We don’t need to tell you that exercise (no matter the duration or intensity) comes with a plethora of health benefits—but as this latest study also suggests, it can, in fact, work to improve brain function.
As covered on , Neuroscientists at OHSU in Portland, Oregon, have discovered that a short burst of exercise activates the MTSS1L gene, a gene that is said to have been largely ignored in prior studies on the brain. This gene encodes for a protein which increases connections between neurons in the hippocampus—the region of the brain associated with learning and memory.
The study, published in the , involved placing sedentary mice on running wheels where they were monitored over the course of two hours. What was found was that these short/sharp bursts of activty had the ability to activate the gene in question in mice.
But what does this mean exactly and how can we interpret these findings? It suggests that just a small amount of exercise (ie. 4,000 steps) is enough to improve brain function in the short-term.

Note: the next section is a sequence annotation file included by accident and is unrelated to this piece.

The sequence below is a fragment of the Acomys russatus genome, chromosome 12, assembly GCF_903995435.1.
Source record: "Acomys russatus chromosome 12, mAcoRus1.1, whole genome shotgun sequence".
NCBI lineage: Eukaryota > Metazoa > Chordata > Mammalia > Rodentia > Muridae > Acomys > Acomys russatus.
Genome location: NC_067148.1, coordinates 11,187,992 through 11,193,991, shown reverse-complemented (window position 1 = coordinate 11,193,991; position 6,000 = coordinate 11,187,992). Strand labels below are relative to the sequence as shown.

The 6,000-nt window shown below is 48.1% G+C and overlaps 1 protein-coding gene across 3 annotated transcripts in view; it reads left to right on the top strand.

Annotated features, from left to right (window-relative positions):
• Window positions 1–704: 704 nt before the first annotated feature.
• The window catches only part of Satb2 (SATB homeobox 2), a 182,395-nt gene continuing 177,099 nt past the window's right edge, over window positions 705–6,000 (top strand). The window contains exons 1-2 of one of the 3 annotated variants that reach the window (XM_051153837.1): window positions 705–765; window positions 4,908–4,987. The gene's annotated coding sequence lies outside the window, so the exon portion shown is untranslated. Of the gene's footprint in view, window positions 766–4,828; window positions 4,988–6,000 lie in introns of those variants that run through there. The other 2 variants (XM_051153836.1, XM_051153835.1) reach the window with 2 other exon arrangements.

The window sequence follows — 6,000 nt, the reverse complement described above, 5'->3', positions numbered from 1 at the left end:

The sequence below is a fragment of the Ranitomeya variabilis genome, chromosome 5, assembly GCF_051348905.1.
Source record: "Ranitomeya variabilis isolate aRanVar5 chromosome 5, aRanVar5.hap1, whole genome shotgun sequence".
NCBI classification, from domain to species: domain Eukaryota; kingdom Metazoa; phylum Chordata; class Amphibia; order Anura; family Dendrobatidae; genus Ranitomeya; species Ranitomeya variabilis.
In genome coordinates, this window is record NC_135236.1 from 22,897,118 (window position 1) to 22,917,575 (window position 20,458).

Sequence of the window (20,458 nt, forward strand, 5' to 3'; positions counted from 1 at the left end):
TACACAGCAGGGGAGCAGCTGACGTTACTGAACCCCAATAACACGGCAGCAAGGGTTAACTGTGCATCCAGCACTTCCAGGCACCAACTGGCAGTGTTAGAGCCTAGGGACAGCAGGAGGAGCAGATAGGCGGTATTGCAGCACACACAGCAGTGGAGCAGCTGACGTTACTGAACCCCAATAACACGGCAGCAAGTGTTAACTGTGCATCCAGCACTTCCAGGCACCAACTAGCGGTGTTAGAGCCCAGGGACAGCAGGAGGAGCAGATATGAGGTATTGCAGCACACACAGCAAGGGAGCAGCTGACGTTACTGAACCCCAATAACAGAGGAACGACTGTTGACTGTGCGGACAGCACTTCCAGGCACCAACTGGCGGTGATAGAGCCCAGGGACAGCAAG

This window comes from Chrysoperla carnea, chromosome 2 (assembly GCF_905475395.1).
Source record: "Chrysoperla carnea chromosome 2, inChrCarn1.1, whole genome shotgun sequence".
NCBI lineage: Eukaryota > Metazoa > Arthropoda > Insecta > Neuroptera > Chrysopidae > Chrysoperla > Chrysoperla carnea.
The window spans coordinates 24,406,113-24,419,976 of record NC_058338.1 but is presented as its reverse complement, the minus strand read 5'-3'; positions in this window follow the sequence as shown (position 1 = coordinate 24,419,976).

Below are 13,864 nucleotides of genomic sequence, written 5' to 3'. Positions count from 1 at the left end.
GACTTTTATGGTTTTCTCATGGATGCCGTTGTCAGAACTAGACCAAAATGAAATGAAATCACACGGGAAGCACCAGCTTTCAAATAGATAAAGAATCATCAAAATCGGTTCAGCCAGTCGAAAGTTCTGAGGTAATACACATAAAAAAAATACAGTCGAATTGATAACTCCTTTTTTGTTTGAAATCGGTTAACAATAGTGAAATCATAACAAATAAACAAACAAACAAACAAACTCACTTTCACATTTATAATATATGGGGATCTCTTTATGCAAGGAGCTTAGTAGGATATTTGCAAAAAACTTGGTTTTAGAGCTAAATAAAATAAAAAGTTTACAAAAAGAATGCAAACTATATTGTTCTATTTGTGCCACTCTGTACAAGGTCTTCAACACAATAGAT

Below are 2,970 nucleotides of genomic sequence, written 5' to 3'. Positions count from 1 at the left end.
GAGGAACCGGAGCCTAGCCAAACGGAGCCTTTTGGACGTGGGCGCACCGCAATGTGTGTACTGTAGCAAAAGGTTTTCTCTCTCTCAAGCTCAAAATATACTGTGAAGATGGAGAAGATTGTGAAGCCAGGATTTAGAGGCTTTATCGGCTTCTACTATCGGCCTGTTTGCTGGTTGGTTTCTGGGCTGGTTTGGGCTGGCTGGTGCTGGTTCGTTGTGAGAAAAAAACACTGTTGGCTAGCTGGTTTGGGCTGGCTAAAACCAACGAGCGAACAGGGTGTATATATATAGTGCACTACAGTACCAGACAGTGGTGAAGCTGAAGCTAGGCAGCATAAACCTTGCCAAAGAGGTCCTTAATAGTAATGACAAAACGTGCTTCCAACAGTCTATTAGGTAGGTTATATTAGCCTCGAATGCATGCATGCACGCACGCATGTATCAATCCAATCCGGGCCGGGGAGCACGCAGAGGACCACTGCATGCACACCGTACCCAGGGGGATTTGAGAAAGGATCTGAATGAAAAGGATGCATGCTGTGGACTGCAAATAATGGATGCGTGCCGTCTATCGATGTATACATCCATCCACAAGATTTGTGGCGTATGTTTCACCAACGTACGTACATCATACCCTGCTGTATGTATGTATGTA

Above all, this research provides the basis for exploring the underlying mechanisms on how exercise enhances learning and memory through a gene that hasn’t really been a point of interest up until this point of time.
It should be noted that this study was conducted on animals, so further testing and trials on humans need to be undertaken in this area. It is stated that in the next stage of research, the plan is to pair acute bouts of exercise with learning tasks to better understand its impact—but in the meantime, it might be worth going for a quick run or doing a 20 minute HIIT circuit before a big study session, exam or presentation. It couldn’t hurt, right?